Coding for COVID-19: Updated advice not included in the official coding guidelines

June 1, 2020 / By Audrey Howard, RHIA

With the beginning of a new month, I can’t help but reflect on some of the remarkable events that have occurred in the last several weeks related to ICD-10-CM. Coding advice on COVID-19 has been updated and revised frequently, which has raised questions and some confusion among coders. Because of these unprecedented times, we have received a few reader comments with concerns about which coding advice to follow and if the published FAQs in the American Hospital Association (AHA) Coding Clinic Advisor and American Health Information Management Association (AHIMA) websites conflict with the official coding guidelines.

A reader of one of my previous blogs asked about adding code Z20.828, Contact with and (suspected) exposure to other viral communicable diseases, as a secondary diagnosis on patients who have symptoms with a negative COVID-19 test. The reader noted that the official coding guidelines on COVID-19 do not include the directive to add this code when the known exposure is not documented. The FAQ on the AHA/AHIMA websites states that because we are in a pandemic, it is appropriate to use this code. The reader disagreed with the FAQ advice since it was not addressed in the guidelines that were established after the pandemic was announced. 

I can understand these concerns. It can be challenging to keep up with the changing advice, even for the official mechanisms responsible for the publication of the guidelines. Typically, the official coding guidelines are updated once a year, effective October 1, and Coding Clinic is published four times a year.  Even though official coding guidelines were published for COVID-19 (for both interim coding and post implementation of code U07.1), it has been difficult to anticipate all the real-life scenarios that need to be addressed.  As a result, both AHA and AHIMA are jointly publishing the FAQs to keep up with requests for additional support.  Please note that AHA and AHIMA are two of the four cooperating parties that approve the official coding guidelines and advice published in Coding Clinic. The National Center for Health Statistics (NCHS) and the Centers for Medicare and Medicaid Services (CMS) are the other two organizations involved. The cooperating parties work closely together to ensure that clear and consistent advice is given. Therefore, even though the advice published in the FAQs is not a part of the official coding guidelines, I believe it is appropriate to follow. The AHA Coding Clinic Advisor website, an extension to AHA Coding Clinic for ICD-10-CM/PCS, states, “The only publication endorsed by HCFA [now called CMS] is the Coding Clinic for ICD-9-CM [which is now ICD-10-CM/PCS] published by AHA.” (AHA Coding Clinic for ICD-9-CM, 1989 4Q, p. 3.)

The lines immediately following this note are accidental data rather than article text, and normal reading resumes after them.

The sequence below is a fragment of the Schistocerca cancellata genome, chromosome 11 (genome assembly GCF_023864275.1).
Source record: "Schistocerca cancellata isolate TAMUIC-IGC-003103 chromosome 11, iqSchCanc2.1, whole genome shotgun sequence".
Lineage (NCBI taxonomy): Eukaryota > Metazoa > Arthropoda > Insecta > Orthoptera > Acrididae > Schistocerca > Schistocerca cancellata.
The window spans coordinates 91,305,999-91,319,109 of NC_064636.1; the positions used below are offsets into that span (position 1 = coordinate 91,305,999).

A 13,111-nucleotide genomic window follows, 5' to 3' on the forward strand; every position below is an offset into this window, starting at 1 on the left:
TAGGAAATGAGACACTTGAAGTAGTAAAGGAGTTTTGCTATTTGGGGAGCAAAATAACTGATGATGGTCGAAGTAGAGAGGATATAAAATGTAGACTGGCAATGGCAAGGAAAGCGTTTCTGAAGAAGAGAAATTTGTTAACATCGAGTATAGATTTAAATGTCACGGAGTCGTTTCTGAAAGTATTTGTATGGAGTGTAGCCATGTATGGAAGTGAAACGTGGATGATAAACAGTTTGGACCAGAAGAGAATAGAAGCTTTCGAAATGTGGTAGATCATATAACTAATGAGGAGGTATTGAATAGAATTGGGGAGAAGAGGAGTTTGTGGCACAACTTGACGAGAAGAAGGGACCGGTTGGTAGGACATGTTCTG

In addition, the AHA/AHIMA FAQ advice to use code Z20.828 as a secondary diagnosis when there is no known exposure or not documented is somewhat supported in the “regular” official coding guidelines, which states a code from category Z20 can be used “where a disease is epidemic.” 

The use of code Z20.828 in these situations allows coders to track when COVID-19 testing is negative regardless of signs and symptoms and exposure to the disease.

If you are still concerned about which coding advice to follow, I suggest submitting a question directly to AHA Coding Clinic to get an individual response.

In the end, the final decision regarding the codes submitted on the claim is yours. The views included in this blog are not a substitute for informed judgment by your facility.

Audrey Howard, RHIA, is a senior outsource services consultant with 3M Health Information Systems.

Click here to visit the 3M HIS COVID-19 resource page.

During a pandemic, healthcare information is gathered, studied, and published rapidly by scientists, epidemiologists and public health experts without the usual processes of review. Our understanding is rapidly evolving and what we understand today will change over time. Definitive studies will be published long after the fact. 3M Inside Angle bloggers share thoughts and expertise based on currently available information.